5G Infrastructure Alliance Best Hope for Driverless Application

A move by cellular infrastructure companies to push for global standards for 5G could be the technology’s best chance of running mission critical systems in driverless cars.

Launched by major wireless tower companies in Singapore this week, the International Digital Infrastructure Alliance (IDIA) hopes to provide a unified global voice for the industry. In a statement it says this is “a direct response to an urgent need for globally recognized regulatory best practice for the deployment of digital infrastructure, crucial for investment in increasingly densified networks”.

Why is this so important for the auto industry? It is because, while 5G lobbyists will constantly trumpet the technology’s strengths over existing 4G, such as a bandwidth that allows ten-times the current speed of data transfer, they seldom mention its main weakness. Well, less a weakness than a very serious frailty because of its use of wavelengths that are tiny compared to older cellular generations.

In essence, this means that while a 4G wave can, in perfect conditions, travel up to ten miles, a 5G millimeter wave will reach a mere 1,000 feet. This means that, in theory, a 5G communications infrastructure comprehensive enough to cover the estimated 262,300 miles of the UK’s road network would require more than half a million new 5G transmitters installed – more than ten times that functioning today in 4G. Even that may not be enough because the waves are so feeble that they can be blocked simply by trees.

So, the forming of this alliance is a major step forward for the auto industry to keep an eye on. It has backing too, working in collaboration with the International Finance Corporation (IFC), a private sector arm of the World Bank Group. It hopes to “avoid fragmentation in the regulatory environment and secure the long-term infrastructure investments required for sustainable densification worldwide”. Founding members include IHS, Helios Towers and the edotco Group.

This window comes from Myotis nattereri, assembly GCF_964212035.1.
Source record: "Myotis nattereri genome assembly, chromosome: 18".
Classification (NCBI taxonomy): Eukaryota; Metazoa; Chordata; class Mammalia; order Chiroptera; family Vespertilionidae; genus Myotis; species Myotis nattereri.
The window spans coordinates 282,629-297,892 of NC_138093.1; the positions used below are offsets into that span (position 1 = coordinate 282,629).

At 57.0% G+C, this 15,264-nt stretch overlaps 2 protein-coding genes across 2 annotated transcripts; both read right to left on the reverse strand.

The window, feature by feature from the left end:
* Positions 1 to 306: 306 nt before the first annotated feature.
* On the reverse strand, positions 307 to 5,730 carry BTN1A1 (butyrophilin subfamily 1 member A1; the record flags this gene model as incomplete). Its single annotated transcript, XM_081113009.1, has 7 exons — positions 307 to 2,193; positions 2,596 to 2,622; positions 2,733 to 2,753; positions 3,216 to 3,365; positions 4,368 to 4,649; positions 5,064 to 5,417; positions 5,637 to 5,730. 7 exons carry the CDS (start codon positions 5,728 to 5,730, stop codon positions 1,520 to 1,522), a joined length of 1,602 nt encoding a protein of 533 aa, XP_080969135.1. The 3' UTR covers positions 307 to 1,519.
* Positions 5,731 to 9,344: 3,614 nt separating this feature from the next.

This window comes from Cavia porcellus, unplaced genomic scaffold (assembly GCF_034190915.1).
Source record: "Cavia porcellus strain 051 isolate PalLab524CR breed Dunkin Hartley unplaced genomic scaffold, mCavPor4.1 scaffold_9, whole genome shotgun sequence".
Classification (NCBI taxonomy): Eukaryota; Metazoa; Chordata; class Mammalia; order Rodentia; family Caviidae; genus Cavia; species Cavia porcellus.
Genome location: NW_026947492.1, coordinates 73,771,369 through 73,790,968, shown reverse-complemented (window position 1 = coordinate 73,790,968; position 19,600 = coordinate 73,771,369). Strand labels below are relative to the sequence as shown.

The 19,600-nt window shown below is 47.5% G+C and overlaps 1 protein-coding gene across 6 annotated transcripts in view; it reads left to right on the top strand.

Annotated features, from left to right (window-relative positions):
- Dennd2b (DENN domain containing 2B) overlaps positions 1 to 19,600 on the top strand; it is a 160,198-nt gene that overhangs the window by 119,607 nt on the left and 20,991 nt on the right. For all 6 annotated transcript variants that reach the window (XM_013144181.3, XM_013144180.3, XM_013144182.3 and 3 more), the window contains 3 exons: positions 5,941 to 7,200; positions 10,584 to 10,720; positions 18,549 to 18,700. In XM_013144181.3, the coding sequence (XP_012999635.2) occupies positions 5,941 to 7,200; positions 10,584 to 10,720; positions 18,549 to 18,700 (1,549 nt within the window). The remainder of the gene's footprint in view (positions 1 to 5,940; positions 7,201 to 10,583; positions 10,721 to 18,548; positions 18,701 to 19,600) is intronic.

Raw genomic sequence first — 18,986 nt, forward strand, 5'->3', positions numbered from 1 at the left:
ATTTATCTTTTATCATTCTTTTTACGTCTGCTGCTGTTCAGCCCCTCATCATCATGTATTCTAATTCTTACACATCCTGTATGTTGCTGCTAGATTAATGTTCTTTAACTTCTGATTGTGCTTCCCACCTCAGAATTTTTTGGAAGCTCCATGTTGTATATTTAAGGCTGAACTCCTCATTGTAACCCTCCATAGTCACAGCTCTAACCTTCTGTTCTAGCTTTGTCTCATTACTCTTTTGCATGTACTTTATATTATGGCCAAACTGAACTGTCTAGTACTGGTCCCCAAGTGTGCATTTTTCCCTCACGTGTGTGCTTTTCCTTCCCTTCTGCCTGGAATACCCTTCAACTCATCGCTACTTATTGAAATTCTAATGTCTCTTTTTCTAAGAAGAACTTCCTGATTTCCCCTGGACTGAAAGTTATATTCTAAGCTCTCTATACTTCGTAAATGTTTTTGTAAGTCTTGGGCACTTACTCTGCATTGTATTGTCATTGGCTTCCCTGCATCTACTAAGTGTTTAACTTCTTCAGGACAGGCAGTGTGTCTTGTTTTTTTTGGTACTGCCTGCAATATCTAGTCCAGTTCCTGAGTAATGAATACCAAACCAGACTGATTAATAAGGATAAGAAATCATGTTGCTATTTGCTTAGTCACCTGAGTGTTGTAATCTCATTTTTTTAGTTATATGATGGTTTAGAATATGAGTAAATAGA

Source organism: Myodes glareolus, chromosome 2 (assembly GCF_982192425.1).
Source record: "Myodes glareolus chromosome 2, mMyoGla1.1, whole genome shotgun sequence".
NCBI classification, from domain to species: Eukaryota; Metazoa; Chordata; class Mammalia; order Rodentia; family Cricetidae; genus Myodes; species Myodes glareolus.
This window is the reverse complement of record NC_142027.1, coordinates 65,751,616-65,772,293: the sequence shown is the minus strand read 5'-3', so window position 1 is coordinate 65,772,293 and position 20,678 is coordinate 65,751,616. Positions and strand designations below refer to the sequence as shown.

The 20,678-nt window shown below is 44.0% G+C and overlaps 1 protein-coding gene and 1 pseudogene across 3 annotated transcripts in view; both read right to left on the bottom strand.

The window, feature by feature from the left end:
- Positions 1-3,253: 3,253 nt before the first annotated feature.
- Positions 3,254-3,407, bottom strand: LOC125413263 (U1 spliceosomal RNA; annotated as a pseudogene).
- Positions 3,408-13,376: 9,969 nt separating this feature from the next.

The IDIA will be headed by founding CEO, Chuck Green, co-founder and former CEO and executive chairman of Helios Towers, co-founder and former director of Helios Towers Nigeria and founding Group CFO of Crown Castle. He said: “This is all about giving a global voice to the tower industry and encouraging infrastructure investment in developing markets. The cellular industry is going through huge changes in the run-up to 5G and growing network densification – both technically and structurally. These will lead to a sea change in the way mobile networks are built, operated and maintained, with new technologies seeing base stations deployed on street furniture instead of towers. At the same time, regulators are making key decisions about licensing, site access competition, infrastructure and network sharing.”

All fine words, however from an automotive viewpoint, the jury is still out on whether even this global alliance will have the muscle to meet the huge infrastructure challenge that stands in the way of 5G being robust enough in coverage to cope with mission critical functions needed in autonomous vehicles or whether it is destined to be a bit player as provider of in-car services and entertainment.

— Paul Myles is a seasoned automotive journalist based in London. Follow him on Twitter @Paulmyles_


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